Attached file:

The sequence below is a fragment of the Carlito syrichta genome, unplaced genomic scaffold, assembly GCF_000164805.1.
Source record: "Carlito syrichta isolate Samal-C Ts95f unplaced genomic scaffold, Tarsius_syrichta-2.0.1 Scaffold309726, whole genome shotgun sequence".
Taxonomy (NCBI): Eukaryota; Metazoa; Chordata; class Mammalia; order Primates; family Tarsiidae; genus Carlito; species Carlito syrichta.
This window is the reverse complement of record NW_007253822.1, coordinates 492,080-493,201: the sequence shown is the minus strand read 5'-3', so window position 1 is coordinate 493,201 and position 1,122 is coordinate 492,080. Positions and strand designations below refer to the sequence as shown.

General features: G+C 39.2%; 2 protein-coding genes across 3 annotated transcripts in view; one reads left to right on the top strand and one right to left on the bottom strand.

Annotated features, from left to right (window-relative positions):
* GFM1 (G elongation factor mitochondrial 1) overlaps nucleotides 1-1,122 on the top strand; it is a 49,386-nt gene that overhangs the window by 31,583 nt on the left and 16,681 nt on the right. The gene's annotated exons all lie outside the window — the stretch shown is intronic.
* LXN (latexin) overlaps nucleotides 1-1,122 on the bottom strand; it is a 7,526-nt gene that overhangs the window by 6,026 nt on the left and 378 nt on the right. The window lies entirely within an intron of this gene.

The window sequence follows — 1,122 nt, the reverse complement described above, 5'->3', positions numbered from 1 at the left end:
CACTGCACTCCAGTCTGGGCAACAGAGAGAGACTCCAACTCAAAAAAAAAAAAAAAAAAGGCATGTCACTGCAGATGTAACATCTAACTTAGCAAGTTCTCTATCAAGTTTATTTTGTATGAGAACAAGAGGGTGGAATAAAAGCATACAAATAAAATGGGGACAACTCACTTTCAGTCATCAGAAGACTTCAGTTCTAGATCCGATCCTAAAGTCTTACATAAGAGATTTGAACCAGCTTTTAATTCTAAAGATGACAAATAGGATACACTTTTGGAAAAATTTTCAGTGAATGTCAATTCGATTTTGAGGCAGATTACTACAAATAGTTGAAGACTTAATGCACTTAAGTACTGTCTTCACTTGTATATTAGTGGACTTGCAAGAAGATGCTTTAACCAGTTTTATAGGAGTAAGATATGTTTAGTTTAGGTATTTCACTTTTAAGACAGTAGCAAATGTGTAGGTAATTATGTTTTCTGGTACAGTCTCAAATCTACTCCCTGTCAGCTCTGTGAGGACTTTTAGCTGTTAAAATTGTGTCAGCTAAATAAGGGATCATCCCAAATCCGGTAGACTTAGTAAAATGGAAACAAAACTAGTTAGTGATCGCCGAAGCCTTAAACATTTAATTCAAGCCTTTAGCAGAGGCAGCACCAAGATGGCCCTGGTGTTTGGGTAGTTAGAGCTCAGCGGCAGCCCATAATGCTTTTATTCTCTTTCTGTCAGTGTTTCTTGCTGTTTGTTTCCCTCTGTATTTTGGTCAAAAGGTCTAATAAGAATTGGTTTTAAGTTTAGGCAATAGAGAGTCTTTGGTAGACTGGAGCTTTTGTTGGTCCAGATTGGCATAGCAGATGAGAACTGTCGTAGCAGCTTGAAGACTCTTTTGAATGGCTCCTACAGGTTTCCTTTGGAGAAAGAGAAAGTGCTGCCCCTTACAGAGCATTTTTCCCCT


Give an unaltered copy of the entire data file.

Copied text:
The sequence below is a fragment of the Carlito syrichta genome, unplaced genomic scaffold, assembly GCF_000164805.1.
Source record: "Carlito syrichta isolate Samal-C Ts95f unplaced genomic scaffold, Tarsius_syrichta-2.0.1 Scaffold309726, whole genome shotgun sequence".
Taxonomy (NCBI): Eukaryota; Metazoa; Chordata; class Mammalia; order Primates; family Tarsiidae; genus Carlito; species Carlito syrichta.
This window is the reverse complement of record NW_007253822.1, coordinates 492,080-493,201: the sequence shown is the minus strand read 5'-3', so window position 1 is coordinate 493,201 and position 1,122 is coordinate 492,080. Positions and strand designations below refer to the sequence as shown.

General features: G+C 39.2%; 2 protein-coding genes across 3 annotated transcripts in view; one reads left to right on the top strand and one right to left on the bottom strand.

Annotated features, from left to right (window-relative positions):
* GFM1 (G elongation factor mitochondrial 1) overlaps nucleotides 1-1,122 on the top strand; it is a 49,386-nt gene that overhangs the window by 31,583 nt on the left and 16,681 nt on the right. The gene's annotated exons all lie outside the window — the stretch shown is intronic.
* LXN (latexin) overlaps nucleotides 1-1,122 on the bottom strand; it is a 7,526-nt gene that overhangs the window by 6,026 nt on the left and 378 nt on the right. The window lies entirely within an intron of this gene.

The window sequence follows — 1,122 nt, the reverse complement described above, 5'->3', positions numbered from 1 at the left end:
CACTGCACTCCAGTCTGGGCAACAGAGAGAGACTCCAACTCAAAAAAAAAAAAAAAAAAGGCATGTCACTGCAGATGTAACATCTAACTTAGCAAGTTCTCTATCAAGTTTATTTTGTATGAGAACAAGAGGGTGGAATAAAAGCATACAAATAAAATGGGGACAACTCACTTTCAGTCATCAGAAGACTTCAGTTCTAGATCCGATCCTAAAGTCTTACATAAGAGATTTGAACCAGCTTTTAATTCTAAAGATGACAAATAGGATACACTTTTGGAAAAATTTTCAGTGAATGTCAATTCGATTTTGAGGCAGATTACTACAAATAGTTGAAGACTTAATGCACTTAAGTACTGTCTTCACTTGTATATTAGTGGACTTGCAAGAAGATGCTTTAACCAGTTTTATAGGAGTAAGATATGTTTAGTTTAGGTATTTCACTTTTAAGACAGTAGCAAATGTGTAGGTAATTATGTTTTCTGGTACAGTCTCAAATCTACTCCCTGTCAGCTCTGTGAGGACTTTTAGCTGTTAAAATTGTGTCAGCTAAATAAGGGATCATCCCAAATCCGGTAGACTTAGTAAAATGGAAACAAAACTAGTTAGTGATCGCCGAAGCCTTAAACATTTAATTCAAGCCTTTAGCAGAGGCAGCACCAAGATGGCCCTGGTGTTTGGGTAGTTAGAGCTCAGCGGCAGCCCATAATGCTTTTATTCTCTTTCTGTCAGTGTTTCTTGCTGTTTGTTTCCCTCTGTATTTTGGTCAAAAGGTCTAATAAGAATTGGTTTTAAGTTTAGGCAATAGAGAGTCTTTGGTAGACTGGAGCTTTTGTTGGTCCAGATTGGCATAGCAGATGAGAACTGTCGTAGCAGCTTGAAGACTCTTTTGAATGGCTCCTACAGGTTTCCTTTGGAGAAAGAGAAAGTGCTGCCCCTTACAGAGCATTTTTCCCCT